Every deity in the Hindu pantheon has a particular day dedicated to Him and that day is considered most sacred and auspicious to worship and propitiate. Jagara or Shiva Ratri or the night of Shiva is a festival held in honour of the God. In Shiva Purana, Shiva says to Her consort Parvati that no festival other than Shiva Ratri observed by his devotees gives Him so much pleasure and satisfaction.
This festival is, therefore, observed with great sanctity by the people on the fourteenth day of the dark fortnight of Phalguna (February-March). In times of yore, Orissa was a great seat of Shaivism. It was the state religion for over four centuries and as a result, innumerable temples were built and dedicated to Shiva throughout the length and breadth of the State by the pious rulers.
Bhubaneswar alone has about five hundred shrines for Shiva, both big and small. The earliest temlpes date back to 6th-7th century A.D. Since then Shaivism is a great religious force among the people of Orissa.
Most of the prosperous villages have a temple for Shiva. Therefore, the festival is held with great religious fervor in the State. According to a legend it signifies the day on which Lord Shiva swallowed the deadly poison that emanated from the churning of the ocean of milk which would have killed the Gods. Not knowing that it would not cause any harm to Him, all the Gods and Goddesses kept vigil throughout the night praying for His life.
The prayer that was offered to Him that night is repeated since then on Shiva Ratri. Yet another story tells that at the time of the deluge [Pralaya] the whole world was covered with utter darkness and the Divine Mother restored light to the world by offering prayer to Shiva. It is said that the rituals that are observed in the festival are the same as observed by the Mother Goddess.
The devotees observe strict religious discipline by abstaining from food for the day and keep themselves awake the whole night. Shiva linga is worshipped with vilwa leaves throughout the night with chanting of the Panchakshyara mantra ‘Om ! Namah Shivay !’. The next morning, they take their bath and after worshipping Shiva again break their fasts. Many are the stories narrated in the Puranas about the efficacy of the observance of this festival. The story of the king Chitrabhanu of Ikshvaku dynasty is one.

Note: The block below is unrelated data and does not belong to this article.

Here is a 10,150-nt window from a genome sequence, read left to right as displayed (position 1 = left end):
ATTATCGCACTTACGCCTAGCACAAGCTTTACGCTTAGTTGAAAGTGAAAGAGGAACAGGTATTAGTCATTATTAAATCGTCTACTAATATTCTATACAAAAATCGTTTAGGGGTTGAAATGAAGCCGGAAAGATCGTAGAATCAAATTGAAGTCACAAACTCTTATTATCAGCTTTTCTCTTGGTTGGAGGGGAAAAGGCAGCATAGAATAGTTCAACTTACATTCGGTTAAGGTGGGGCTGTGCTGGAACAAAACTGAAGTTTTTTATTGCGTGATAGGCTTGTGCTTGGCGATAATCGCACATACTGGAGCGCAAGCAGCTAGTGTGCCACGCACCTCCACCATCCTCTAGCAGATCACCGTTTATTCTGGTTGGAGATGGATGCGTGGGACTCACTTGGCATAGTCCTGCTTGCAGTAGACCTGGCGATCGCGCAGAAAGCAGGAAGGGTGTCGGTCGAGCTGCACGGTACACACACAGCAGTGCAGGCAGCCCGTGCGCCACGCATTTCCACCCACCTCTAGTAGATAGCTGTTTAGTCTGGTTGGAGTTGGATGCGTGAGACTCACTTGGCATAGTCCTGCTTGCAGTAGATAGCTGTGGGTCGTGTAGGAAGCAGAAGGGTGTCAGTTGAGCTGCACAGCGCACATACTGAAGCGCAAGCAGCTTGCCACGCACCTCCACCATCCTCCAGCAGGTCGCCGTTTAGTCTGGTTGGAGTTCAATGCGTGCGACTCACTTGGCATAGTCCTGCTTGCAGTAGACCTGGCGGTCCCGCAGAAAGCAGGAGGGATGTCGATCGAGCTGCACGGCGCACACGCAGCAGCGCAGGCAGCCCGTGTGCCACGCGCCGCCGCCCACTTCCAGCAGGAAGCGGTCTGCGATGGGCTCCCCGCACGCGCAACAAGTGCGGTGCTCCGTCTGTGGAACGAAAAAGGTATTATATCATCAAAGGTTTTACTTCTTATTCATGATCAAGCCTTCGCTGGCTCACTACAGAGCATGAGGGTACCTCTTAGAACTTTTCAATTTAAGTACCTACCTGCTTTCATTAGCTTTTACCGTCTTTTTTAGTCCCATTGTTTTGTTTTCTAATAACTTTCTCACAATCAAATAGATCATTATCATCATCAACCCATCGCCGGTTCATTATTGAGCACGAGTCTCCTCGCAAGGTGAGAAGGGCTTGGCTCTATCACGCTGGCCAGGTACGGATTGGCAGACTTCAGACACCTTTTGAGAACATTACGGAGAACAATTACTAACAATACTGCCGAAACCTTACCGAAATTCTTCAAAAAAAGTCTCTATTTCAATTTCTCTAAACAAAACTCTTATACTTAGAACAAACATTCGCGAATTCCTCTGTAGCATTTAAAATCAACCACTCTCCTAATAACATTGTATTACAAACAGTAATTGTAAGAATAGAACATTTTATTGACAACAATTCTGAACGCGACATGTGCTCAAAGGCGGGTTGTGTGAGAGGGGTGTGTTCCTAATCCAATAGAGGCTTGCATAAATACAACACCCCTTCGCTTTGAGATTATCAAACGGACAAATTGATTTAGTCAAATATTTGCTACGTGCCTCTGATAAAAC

It is stated that during his previous birth the king was a hunter by name Suswara and was eking out his livelihood by hunting birds and animals and selling them. On a Shiva Ratri day, he was roaming about in the forest and then shot a deer, but couldn’t take his spoil home as he was overtaken by the darkness of the night. He got upon a vilwa tree and kept awake the whole night stricken with hunger and thirst.
He had starved for the day and so couldn’t sleep in the night due to hunger. While keeping himself awake for the whole night, he plucked leaves from the vilwa tree and dropped them one by one to the ground. He never knew that there was a Shiva Linga beneath the tree and the leaves he dropped fell on the Linga. When the day dawned he went home, sold the deer and purchased food for the family.
He fed a stranger who begged him for food ,because of this virtuous deed that he performed, even if unknowingly, two messengers of Shiva came to him at the hour of his death and conducted his soul to the abode of Shiva. After enjoying divine bliss for long, he was again reborn as king Chitrabhanu of Jambudwipa i.e. India. According to another legend that finds mention in the Puranas, Brahma and Vishnu, the two supreme Gods had a difference as regards their supremacy.
The matter was referred to Shiva for a verdict. Shiva, then asked both the Gods to gauge the depth and measure the height of his Linga. Vishnu took the form of a boar and dived below to ascertain the depth and Brahma on his swan vehicle scaled high to ascertain the height. High above in the void Brahma came across a petal of Ketaki flower drifting downwards. As it was falling from the top of the Linga, He asked the petal about the further distance upward. The petal couldn’t answer since how many ages that it was drifting downwards.
Brahma refrained from going up and went to the nether world to meet Vishnu. Showing the petal He claimed to have ascertained the height of the Linga. At this false pretext, the petal objected. As Brahma was exposed because of the disclosure of the petal, He, in wrath, cursed – “From this day you would be unworthy for the worship of Shiv”. Vishnu, being pleased with her truthfulness blessed saying, ‘On shiva chaturdaphi you will be worthy for Shiva’s worship.
Therefore only on this day Ketaki flower has the right to be offered to the deity. On no other occasion the flower is ever used for worship. Almost all the important shrines for Shiva bear festive look during the festival. Thousands of people flock to the temples from the early rooming to offer worship to the deity. In some places big fairs are arranged where large varieties of goods and implements are bought and sold.